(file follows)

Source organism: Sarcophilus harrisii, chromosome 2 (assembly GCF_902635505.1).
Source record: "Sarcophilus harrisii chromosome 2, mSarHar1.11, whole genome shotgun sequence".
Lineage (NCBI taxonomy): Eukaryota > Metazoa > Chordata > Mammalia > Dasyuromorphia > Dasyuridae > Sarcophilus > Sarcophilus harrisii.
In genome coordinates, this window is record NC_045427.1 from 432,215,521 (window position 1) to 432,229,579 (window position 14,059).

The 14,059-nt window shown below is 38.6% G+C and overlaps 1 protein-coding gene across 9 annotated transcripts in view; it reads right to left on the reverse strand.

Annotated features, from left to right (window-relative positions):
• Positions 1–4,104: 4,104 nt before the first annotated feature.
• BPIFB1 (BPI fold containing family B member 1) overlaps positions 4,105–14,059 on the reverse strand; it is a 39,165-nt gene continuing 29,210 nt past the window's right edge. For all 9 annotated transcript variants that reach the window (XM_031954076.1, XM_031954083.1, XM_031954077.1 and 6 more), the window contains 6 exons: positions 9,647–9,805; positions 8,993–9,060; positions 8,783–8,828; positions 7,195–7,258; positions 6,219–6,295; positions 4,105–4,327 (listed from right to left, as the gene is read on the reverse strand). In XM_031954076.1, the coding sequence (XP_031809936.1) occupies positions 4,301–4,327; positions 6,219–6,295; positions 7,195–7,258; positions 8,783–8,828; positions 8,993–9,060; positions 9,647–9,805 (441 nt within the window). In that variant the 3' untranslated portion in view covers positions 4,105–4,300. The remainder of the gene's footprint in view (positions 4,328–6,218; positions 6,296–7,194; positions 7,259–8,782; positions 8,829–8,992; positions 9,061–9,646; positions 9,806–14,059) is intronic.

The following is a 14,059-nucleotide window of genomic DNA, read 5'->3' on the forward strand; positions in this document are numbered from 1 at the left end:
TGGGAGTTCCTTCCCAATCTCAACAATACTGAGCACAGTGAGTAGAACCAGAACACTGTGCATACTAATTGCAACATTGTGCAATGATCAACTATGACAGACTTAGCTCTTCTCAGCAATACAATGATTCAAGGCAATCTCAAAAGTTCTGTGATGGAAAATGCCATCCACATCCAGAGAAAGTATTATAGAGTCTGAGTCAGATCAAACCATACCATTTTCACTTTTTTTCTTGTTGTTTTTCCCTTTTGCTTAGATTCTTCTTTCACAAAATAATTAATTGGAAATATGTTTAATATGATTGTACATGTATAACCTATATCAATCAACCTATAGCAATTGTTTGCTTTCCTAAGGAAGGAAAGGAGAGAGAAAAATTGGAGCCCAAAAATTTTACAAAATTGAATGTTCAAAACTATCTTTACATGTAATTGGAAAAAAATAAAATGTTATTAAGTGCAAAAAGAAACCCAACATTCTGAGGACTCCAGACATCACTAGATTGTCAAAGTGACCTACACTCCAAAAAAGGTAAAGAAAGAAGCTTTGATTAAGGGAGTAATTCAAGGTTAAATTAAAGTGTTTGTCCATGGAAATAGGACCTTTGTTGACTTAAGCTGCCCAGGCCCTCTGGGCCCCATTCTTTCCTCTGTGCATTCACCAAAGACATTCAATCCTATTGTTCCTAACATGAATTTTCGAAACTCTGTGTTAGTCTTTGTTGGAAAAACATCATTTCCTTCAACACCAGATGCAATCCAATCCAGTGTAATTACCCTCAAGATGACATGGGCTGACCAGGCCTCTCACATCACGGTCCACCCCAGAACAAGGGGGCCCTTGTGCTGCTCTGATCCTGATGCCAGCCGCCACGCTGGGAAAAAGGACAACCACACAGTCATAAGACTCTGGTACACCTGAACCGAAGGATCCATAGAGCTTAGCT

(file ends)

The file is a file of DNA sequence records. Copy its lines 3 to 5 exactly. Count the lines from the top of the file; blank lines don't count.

Lineage (NCBI taxonomy): Eukaryota > Metazoa > Chordata > Mammalia > Dasyuromorphia > Dasyuridae > Sarcophilus > Sarcophilus harrisii.
In genome coordinates, this window is record NC_045427.1 from 432,215,521 (window position 1) to 432,229,579 (window position 14,059).

The 14,059-nt window shown below is 38.6% G+C and overlaps 1 protein-coding gene across 9 annotated transcripts in view; it reads right to left on the reverse strand.